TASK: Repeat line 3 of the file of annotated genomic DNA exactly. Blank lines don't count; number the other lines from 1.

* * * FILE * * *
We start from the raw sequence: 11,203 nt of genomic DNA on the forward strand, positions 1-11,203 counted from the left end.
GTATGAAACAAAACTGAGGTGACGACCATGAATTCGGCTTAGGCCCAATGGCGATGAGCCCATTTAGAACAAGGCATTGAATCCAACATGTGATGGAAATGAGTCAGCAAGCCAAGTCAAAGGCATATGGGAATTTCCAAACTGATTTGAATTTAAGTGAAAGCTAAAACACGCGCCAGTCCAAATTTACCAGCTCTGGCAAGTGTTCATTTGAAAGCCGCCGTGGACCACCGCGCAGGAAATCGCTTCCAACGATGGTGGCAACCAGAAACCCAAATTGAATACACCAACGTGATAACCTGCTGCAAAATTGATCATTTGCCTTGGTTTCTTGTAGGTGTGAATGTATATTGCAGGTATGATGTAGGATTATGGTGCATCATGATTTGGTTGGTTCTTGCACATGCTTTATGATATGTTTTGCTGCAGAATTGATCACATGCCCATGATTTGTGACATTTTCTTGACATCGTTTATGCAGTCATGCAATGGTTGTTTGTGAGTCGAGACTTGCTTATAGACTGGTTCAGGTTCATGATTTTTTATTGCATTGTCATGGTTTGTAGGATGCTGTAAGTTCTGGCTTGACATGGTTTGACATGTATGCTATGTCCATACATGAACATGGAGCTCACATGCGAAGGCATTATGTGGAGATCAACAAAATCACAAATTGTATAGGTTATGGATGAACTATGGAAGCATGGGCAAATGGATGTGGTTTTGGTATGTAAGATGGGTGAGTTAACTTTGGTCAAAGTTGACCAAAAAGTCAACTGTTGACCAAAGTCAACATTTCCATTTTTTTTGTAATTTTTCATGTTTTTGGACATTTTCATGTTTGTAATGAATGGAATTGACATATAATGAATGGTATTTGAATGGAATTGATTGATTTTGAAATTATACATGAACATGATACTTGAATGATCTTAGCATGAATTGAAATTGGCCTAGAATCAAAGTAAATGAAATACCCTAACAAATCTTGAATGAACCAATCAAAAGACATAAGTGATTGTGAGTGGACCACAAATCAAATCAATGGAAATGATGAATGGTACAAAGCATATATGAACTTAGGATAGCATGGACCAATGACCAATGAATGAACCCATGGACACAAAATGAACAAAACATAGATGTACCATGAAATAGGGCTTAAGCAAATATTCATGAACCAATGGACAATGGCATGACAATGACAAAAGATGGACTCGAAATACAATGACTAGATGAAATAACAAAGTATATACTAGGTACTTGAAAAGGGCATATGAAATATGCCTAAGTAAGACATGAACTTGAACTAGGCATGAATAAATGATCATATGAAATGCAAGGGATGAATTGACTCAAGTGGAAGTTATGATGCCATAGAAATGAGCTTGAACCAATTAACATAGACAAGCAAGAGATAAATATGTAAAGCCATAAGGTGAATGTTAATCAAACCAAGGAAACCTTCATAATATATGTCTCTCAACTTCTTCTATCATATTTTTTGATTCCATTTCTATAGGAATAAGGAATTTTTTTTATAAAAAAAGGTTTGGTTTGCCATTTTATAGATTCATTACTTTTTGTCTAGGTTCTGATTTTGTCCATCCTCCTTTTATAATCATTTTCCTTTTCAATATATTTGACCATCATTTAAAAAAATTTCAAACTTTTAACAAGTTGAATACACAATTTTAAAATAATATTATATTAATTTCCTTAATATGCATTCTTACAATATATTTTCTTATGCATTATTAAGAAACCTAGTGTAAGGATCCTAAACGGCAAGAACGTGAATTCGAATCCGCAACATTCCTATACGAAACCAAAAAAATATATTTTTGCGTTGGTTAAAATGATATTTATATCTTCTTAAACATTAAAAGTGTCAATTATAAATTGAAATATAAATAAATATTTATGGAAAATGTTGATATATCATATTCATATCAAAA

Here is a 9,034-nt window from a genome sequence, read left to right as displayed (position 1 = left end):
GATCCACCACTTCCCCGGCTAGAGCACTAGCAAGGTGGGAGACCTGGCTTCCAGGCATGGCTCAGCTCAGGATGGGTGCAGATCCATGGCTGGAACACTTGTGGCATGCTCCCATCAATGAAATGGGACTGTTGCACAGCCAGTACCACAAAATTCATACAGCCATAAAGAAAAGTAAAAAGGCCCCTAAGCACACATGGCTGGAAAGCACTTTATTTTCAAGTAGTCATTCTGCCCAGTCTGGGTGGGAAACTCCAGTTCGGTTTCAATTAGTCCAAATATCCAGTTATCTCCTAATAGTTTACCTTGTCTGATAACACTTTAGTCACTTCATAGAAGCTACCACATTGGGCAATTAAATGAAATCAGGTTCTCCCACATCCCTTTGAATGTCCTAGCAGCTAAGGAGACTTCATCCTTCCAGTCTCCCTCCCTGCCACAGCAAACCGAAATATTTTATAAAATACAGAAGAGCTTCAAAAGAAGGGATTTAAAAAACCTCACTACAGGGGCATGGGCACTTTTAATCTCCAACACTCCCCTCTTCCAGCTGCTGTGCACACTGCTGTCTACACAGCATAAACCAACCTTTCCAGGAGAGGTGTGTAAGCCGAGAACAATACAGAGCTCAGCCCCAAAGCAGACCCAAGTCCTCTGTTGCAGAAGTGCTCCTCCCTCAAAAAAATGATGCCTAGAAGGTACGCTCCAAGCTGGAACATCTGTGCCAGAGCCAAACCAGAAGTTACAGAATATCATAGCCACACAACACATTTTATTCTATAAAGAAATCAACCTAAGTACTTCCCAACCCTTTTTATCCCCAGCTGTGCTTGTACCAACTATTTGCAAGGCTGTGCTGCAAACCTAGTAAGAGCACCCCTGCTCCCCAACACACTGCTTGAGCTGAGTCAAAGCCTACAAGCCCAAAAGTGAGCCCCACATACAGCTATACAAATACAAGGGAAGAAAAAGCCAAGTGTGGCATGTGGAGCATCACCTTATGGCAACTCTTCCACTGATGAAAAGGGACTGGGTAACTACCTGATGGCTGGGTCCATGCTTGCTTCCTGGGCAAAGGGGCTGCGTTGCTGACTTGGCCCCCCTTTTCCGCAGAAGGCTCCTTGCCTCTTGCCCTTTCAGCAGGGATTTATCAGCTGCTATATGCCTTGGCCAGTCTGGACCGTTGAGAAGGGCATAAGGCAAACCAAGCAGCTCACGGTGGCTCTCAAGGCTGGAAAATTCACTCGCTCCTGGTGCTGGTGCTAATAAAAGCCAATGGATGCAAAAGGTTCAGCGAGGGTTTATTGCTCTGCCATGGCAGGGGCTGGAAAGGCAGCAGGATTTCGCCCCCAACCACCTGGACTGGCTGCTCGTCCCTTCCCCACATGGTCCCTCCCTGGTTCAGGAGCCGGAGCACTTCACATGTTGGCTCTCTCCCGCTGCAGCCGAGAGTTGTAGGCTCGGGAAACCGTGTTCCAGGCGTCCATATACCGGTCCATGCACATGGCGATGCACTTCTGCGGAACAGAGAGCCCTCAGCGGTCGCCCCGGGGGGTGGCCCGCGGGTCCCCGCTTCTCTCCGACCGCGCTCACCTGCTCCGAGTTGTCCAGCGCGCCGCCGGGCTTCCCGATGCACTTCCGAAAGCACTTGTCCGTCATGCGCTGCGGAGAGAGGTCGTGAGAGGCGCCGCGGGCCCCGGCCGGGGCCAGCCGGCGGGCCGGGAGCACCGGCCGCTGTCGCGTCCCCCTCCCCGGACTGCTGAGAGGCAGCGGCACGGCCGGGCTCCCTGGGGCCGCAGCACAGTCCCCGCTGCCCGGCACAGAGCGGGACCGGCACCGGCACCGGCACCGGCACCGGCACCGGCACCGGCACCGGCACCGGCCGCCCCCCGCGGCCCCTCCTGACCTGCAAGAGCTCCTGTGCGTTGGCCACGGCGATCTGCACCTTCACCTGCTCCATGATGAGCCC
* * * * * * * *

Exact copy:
Here is a 9,034-nt window from a genome sequence, read left to right as displayed (position 1 = left end):